A more recent version of these Sexual Offences notes – written by Cambridge/Bpp/College Of Law students – is available here.
The following is a more accessble plain text extract of the PDF sample above, taken from our GDL Criminal Law Notes. Due to the challenges of extracting text from PDFs, it will have odd formatting:
Criminal: Sexual Offences Introduction - Sexual Offences Act 2003
- Sexual Offences Act 2003: came into force 1 May 2004. radical reform: repeals almost all old law on sexual offences; new offences created; old offences redefined + extended. old law inadequate: 'archaic, incoherent and discriminatory' - [David Blunkett] in 2002 White Paper Protecting the Public. reasons: modernize law; lay down clear, coherent framework; make offences gender-neutral.
+ public concern: low conviction rate for rape. relatively untested: statutory interpretation needed for many areas.
- Problem: low conviction rate for rape - difficult to prove. conviction rate for reported cases: 1977 - 32%; 2002 - 5.6%; 2010 - 19%. many cases dropped before trial: by complainant, by CPS. conviction rate for cases going to trial: 2002 - 21%; 2010 - 71%. but still difficult to prove: forensic ev. can prove sex but not lack of consent; often complainant + defendant have past sexual history.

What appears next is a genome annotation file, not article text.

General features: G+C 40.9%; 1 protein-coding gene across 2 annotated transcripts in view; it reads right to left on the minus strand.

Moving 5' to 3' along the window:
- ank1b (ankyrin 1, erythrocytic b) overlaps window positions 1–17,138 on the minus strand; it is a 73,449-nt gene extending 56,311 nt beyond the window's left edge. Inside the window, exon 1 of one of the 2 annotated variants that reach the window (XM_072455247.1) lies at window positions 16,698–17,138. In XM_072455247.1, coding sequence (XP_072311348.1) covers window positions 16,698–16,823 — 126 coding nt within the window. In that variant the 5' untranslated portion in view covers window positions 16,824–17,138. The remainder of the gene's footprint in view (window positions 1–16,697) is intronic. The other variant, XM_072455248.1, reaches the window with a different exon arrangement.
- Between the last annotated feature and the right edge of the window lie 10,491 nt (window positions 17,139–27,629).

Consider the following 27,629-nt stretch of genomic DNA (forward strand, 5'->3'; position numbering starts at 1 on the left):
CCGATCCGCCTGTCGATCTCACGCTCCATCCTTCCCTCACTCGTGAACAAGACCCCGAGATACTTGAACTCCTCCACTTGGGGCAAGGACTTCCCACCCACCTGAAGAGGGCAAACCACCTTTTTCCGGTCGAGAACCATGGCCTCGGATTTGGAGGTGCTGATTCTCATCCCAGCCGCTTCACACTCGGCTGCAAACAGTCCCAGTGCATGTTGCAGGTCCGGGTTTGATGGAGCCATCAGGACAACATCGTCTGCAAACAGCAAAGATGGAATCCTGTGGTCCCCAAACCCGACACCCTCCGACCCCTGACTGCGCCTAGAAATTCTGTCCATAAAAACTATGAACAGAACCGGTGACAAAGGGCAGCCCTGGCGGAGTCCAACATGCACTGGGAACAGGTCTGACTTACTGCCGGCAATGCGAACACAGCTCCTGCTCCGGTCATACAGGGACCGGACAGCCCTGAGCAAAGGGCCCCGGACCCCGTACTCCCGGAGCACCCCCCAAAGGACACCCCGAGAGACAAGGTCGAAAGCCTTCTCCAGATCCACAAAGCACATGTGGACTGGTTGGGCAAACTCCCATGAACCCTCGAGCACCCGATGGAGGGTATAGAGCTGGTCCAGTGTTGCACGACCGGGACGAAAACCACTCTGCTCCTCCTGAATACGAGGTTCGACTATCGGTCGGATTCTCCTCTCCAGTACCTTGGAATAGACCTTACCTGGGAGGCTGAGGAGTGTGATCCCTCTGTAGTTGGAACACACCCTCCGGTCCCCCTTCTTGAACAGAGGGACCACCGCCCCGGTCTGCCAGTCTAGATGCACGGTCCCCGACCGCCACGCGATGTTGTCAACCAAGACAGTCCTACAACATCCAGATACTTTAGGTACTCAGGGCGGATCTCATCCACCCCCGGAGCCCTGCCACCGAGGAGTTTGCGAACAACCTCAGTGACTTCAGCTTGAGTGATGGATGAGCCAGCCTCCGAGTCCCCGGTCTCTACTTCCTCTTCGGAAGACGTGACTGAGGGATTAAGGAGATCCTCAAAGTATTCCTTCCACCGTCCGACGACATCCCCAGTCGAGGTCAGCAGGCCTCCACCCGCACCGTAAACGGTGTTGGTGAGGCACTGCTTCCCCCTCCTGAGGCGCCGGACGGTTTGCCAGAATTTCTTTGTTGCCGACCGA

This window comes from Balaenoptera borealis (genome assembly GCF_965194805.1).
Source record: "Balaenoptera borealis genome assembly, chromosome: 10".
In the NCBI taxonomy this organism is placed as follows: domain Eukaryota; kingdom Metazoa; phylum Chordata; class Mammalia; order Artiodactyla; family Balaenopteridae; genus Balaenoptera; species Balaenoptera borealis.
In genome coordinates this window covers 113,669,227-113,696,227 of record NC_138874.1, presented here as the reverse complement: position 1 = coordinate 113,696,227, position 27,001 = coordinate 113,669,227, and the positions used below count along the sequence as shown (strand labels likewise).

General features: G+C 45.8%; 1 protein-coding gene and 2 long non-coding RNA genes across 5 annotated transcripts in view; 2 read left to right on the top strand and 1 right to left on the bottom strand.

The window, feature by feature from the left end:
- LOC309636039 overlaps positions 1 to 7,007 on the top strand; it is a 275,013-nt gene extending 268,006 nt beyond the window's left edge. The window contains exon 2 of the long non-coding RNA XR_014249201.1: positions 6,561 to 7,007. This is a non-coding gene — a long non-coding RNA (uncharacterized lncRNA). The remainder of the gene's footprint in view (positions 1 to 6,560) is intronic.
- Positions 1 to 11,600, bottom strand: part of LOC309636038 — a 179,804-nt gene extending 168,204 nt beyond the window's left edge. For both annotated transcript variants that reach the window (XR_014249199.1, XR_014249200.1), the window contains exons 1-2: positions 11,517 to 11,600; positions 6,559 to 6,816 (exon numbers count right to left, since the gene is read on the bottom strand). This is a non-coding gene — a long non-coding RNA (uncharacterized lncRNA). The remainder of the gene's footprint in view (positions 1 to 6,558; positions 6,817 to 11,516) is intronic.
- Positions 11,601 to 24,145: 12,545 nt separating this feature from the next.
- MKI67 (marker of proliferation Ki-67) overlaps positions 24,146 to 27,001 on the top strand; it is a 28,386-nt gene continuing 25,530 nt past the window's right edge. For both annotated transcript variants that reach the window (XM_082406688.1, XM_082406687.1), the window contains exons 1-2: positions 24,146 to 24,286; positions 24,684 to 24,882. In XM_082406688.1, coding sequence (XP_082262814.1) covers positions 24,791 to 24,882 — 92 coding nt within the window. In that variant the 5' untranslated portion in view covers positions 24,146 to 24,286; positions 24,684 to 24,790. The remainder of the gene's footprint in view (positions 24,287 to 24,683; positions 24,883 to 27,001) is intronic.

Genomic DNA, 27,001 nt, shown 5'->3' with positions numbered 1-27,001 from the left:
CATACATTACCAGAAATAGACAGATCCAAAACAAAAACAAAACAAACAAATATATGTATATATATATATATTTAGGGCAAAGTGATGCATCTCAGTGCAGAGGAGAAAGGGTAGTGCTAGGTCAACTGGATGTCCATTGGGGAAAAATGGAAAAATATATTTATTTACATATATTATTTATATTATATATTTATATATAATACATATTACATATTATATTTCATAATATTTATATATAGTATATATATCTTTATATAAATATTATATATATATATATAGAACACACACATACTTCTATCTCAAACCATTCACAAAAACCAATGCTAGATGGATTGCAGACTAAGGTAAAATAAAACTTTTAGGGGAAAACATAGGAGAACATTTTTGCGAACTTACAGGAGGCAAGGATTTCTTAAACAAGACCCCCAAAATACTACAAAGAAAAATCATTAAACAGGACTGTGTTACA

Rape - s1 Sexual Offences Act 2003
- Penetration of vagina, anus or mouth with a penis.
penetration: s79(2): 'continuing act from entry to withdrawal' ? consent given at time of entry can be withdrawn, person penetrating liable if penetration continues. slightest degree sufficient: s79(9): vagina inc. vulva. penile: penetration with any other part of body or object NOT rape - may be covered by assault by penetration (s2). inc. surgically constructed penis: s79(3). who may be liable?: 'a person'. man: clearly liable if all elements satisfied. woman: generally NOT guilty of rape if forces man to have sex with her (instead: s3 or s4). but: may be accessory to rape (DPP v K and B ). husband liable for raping wife: R v R  - previously: consent by marriage. transsexuals: s79(3) - penis inc. surgically constructed penis. victim: 'person' - can be man, woman or s79(3): transsexual.
- Absence of consent: under definition (s74) or statutory presumptions against consent (s75 + s76).
a. s74: definition: new law - previously undefined: R v Olugboja . agreement by choice: positive agreement not just lack of protest/resistance. R v Larter : victim apparently asleep ? still rape: lack of protest insufficient. R v Malone : victim intoxicated - did not consent. freedom to make the choice: i.e. not under threat of violence. range of threats unclear: R v Olugboja : not limited to force, fear or fraud (old).
Buy the full version of these notes or essay plans and more in our GDL Criminal Law Notes.